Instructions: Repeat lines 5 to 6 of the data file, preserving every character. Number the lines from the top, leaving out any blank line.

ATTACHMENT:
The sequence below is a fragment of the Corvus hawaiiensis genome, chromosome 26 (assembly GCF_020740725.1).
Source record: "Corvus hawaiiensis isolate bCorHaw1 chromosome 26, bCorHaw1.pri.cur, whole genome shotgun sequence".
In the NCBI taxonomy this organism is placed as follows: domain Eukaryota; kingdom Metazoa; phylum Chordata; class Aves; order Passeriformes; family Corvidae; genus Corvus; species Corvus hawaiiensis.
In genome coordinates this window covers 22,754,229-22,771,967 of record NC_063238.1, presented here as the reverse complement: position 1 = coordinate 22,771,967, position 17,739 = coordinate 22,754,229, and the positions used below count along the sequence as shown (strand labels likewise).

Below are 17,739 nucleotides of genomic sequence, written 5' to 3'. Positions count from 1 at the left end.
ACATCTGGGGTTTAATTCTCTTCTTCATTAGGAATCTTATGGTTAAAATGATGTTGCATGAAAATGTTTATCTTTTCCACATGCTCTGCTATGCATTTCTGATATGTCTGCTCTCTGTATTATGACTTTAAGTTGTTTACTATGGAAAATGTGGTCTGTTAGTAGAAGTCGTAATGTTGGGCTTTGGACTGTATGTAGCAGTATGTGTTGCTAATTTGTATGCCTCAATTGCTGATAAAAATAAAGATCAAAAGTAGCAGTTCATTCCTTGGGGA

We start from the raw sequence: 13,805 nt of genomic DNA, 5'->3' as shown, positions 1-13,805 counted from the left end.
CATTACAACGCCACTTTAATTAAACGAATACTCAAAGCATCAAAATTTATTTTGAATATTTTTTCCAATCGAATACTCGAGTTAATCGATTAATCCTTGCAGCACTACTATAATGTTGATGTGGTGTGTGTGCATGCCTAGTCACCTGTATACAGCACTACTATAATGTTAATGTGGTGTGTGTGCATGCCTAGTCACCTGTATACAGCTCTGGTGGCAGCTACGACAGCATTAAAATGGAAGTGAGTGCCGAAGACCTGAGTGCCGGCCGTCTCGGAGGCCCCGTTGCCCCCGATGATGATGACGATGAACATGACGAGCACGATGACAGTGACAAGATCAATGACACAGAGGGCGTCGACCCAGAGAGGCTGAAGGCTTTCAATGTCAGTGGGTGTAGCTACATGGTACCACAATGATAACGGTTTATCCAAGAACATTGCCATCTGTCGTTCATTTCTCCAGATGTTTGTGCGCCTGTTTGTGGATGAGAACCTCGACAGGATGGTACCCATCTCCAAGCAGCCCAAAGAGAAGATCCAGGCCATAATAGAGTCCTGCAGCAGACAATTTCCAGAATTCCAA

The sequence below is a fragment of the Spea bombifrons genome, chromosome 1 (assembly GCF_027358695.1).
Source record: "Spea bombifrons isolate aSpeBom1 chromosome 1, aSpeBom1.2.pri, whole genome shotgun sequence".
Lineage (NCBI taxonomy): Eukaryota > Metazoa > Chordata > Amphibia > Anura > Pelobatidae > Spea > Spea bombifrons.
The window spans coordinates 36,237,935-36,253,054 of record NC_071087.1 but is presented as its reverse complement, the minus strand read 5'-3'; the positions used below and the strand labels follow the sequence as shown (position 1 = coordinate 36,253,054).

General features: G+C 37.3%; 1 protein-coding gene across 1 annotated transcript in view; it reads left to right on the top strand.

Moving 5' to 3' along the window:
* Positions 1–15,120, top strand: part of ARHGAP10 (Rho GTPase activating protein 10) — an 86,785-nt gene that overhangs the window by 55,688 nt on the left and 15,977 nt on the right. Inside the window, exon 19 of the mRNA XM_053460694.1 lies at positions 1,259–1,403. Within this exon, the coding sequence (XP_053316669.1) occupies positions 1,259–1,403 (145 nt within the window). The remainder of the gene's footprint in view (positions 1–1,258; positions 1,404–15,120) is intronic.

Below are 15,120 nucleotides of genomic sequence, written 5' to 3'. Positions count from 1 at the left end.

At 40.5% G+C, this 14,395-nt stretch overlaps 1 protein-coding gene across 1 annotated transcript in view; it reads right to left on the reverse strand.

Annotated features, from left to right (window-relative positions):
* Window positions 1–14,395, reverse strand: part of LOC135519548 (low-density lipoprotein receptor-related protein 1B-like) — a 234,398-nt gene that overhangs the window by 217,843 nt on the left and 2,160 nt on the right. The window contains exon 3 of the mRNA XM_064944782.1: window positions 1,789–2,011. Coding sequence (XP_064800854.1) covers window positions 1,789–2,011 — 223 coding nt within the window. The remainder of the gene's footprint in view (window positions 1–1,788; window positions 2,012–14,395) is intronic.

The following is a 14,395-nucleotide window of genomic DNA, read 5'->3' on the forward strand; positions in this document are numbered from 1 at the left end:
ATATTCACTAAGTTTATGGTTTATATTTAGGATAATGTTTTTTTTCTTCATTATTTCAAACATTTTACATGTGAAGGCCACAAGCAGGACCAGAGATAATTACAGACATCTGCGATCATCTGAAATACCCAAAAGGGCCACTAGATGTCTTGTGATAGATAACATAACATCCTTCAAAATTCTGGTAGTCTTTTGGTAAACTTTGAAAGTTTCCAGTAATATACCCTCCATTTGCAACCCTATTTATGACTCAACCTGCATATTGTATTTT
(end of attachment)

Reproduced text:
Below are 17,739 nucleotides of genomic sequence, written 5' to 3'. Positions count from 1 at the left end.
ACATCTGGGGTTTAATTCTCTTCTTCATTAGGAATCTTATGGTTAAAATGATGTTGCATGAAAATGTTTATCTTTTCCACATGCTCTGCTATGCATTTCTGATATGTCTGCTCTCTGTATTATGACTTTAAGTTGTTTACTATGGAAAATGTGGTCTGTTAGTAGAAGTCGTAATGTTGGGCTTTGGACTGTATGTAGCAGTATGTGTTGCTAATTTGTATGCCTCAATTGCTGATAAAAATAAAGATCAAAAGTAGCAGTTCATTCCTTGGGGA